“We trudge through the Bog of Uncertainty...”

– “Hero Absorbs Major Damage,” Sorry Please Thank You by Charles Yu

 

 

 

But ultimately that is why I enjoyed Sorry Please Thank You and will undoubtedly read it again. Yu’s style is intelligent, imaginative, and really pushes the boundaries of narrative fiction. It is, at points, science fiction, metafiction, and experimental fiction. “Note to Self,” for example, is essentially a rambling dialogue a man has with his other selves throughout the multiverse.

 

This isn’t “safe” writing by any means – there is a powerful sense of creative freedom in Yu’s stories.

 

My favorite story in this collection was “Hero Absorbs Major Damage,” an allegorical look at reality (or unreality) that follows a guy who is immersed in a sword-and-sorcery role-playing game that has been going on for what seems like eternity. When the unnamed hero and his group – which includes two mages, a swordsman, and a thief – fall short of completing their quest and are faced with death on a sprawling battlefield, the hero, after experiencing a bizarre revelation, gains invaluable insight into his place in the game – and the outside world.

 

“First Person Shooter” was also memorable. Two employees working the graveyard shift at a WorldMart – a superstore that is the size of three city blocks – discover a zombie woman in Toiletries and must decide on how to deal with the brain-dead consumer…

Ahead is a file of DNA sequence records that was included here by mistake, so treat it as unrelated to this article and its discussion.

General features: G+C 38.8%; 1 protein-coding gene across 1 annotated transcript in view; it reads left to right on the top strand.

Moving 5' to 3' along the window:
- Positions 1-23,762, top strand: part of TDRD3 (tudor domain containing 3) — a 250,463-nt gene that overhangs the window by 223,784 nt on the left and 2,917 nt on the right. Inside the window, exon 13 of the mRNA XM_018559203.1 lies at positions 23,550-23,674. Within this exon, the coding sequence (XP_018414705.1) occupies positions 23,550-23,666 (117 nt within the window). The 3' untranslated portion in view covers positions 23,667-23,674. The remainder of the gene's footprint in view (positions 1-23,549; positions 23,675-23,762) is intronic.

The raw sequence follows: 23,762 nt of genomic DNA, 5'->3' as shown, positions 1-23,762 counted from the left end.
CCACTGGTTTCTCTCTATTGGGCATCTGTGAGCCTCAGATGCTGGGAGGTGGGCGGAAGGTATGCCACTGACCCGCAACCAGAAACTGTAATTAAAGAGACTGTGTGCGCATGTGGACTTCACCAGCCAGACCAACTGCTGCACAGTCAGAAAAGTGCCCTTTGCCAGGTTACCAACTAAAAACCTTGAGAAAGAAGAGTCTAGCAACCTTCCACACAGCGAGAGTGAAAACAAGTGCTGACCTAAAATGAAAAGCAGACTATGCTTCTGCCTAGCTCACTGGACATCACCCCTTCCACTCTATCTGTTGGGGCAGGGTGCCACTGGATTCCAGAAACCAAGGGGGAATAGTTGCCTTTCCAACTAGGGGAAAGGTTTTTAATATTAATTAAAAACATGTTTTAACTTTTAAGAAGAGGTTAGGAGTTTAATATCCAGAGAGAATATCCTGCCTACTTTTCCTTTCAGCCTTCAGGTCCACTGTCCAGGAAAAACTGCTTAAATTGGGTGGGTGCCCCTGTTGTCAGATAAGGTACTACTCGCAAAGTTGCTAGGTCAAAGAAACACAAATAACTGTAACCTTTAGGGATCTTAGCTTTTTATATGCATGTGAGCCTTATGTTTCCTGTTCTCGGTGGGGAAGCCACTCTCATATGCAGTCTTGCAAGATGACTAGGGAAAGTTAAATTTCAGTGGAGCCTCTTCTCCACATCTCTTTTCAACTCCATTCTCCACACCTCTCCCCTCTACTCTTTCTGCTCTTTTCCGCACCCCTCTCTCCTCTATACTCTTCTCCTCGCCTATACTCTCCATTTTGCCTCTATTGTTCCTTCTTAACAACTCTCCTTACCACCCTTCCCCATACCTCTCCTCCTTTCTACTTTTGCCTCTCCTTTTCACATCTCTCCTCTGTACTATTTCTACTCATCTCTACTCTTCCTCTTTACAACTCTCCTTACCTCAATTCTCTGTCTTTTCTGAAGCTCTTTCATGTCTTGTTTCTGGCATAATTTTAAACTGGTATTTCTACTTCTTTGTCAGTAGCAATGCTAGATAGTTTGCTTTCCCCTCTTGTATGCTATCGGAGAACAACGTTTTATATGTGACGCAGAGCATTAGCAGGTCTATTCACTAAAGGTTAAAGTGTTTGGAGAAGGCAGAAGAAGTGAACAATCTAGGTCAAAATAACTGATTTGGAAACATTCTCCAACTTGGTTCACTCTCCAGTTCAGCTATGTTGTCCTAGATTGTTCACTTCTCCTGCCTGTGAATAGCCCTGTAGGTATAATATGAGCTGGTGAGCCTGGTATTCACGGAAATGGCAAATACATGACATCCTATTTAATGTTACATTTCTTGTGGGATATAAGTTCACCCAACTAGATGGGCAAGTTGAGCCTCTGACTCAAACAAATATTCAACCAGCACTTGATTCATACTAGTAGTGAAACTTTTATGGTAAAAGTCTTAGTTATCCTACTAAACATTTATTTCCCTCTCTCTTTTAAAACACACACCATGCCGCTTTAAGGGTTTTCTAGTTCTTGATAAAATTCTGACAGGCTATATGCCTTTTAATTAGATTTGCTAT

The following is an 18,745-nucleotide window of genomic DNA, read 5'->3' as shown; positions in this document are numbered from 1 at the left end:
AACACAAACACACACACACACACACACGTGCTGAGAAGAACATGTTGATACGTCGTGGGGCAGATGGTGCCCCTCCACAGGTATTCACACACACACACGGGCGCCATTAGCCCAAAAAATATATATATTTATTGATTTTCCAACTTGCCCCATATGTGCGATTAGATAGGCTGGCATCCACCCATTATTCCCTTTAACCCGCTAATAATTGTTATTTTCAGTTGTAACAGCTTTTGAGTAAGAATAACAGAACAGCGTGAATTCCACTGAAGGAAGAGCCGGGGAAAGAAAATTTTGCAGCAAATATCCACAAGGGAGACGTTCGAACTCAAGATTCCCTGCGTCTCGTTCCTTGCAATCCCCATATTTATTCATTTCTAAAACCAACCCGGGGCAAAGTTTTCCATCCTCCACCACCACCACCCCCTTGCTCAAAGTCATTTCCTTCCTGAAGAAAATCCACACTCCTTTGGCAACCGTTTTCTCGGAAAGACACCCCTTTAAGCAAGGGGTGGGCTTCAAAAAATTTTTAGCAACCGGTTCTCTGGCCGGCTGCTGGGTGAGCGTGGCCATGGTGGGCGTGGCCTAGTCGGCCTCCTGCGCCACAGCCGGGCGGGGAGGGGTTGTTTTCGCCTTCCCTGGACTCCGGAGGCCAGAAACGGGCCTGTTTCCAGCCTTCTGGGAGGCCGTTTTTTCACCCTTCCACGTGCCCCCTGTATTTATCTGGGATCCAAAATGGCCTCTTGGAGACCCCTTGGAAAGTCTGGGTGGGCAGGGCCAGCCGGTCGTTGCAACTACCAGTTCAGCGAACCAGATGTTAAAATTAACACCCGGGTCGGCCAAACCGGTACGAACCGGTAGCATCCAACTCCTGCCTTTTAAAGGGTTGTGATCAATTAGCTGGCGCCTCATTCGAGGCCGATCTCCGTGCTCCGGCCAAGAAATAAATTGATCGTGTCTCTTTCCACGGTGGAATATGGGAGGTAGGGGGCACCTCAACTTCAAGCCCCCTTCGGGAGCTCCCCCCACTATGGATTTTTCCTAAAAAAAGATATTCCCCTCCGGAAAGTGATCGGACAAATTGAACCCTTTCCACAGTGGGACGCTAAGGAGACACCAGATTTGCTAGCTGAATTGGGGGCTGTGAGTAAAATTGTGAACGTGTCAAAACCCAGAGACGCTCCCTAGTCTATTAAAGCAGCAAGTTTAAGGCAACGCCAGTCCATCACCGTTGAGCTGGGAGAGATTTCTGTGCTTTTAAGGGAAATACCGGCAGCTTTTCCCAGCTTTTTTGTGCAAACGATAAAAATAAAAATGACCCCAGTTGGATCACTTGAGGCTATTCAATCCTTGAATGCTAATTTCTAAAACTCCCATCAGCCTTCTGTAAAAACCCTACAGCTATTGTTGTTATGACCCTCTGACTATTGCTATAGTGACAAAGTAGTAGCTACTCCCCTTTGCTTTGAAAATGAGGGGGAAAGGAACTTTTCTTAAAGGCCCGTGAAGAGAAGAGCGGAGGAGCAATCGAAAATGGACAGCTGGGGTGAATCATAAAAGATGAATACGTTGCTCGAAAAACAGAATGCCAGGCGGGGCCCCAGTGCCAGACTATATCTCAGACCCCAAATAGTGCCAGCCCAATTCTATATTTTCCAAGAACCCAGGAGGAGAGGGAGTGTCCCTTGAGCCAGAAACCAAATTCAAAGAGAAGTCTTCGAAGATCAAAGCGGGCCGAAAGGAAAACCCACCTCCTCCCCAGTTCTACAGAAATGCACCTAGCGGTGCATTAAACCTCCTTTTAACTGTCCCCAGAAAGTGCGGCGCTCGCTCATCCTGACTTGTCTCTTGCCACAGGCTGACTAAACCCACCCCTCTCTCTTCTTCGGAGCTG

This collection has received some less than favorable reviews but, more me, it’s laudable. It's about loss and loneliness and understanding that we don't have all of the answers and being okay with that. It's about having the courage to engage with reality.

 

In a genre that supposedly embraces intelligent speculation, imagination, and innovation – exploring the boundaries of the genre – that is exactly what Yu is doing. Science fiction fans who gravitate towards the avant-garde will find this collection intriguing, those who enjoy more conventional storylines may chose to look elsewhere.

 

Paul Goat Allen has been a full-time book reviewer specializing in genre fiction for the last two decades and has written thousands of reviews for companies like Publishers Weekly, The Chicago Tribune, Kirkus Reviews, and BarnesandNoble.com. He is a member of the National Book Critics Circle. You can follow him on Twitter at @paulgoatallen and get all the latest Barnes & Noble book news from @BNBuzz.

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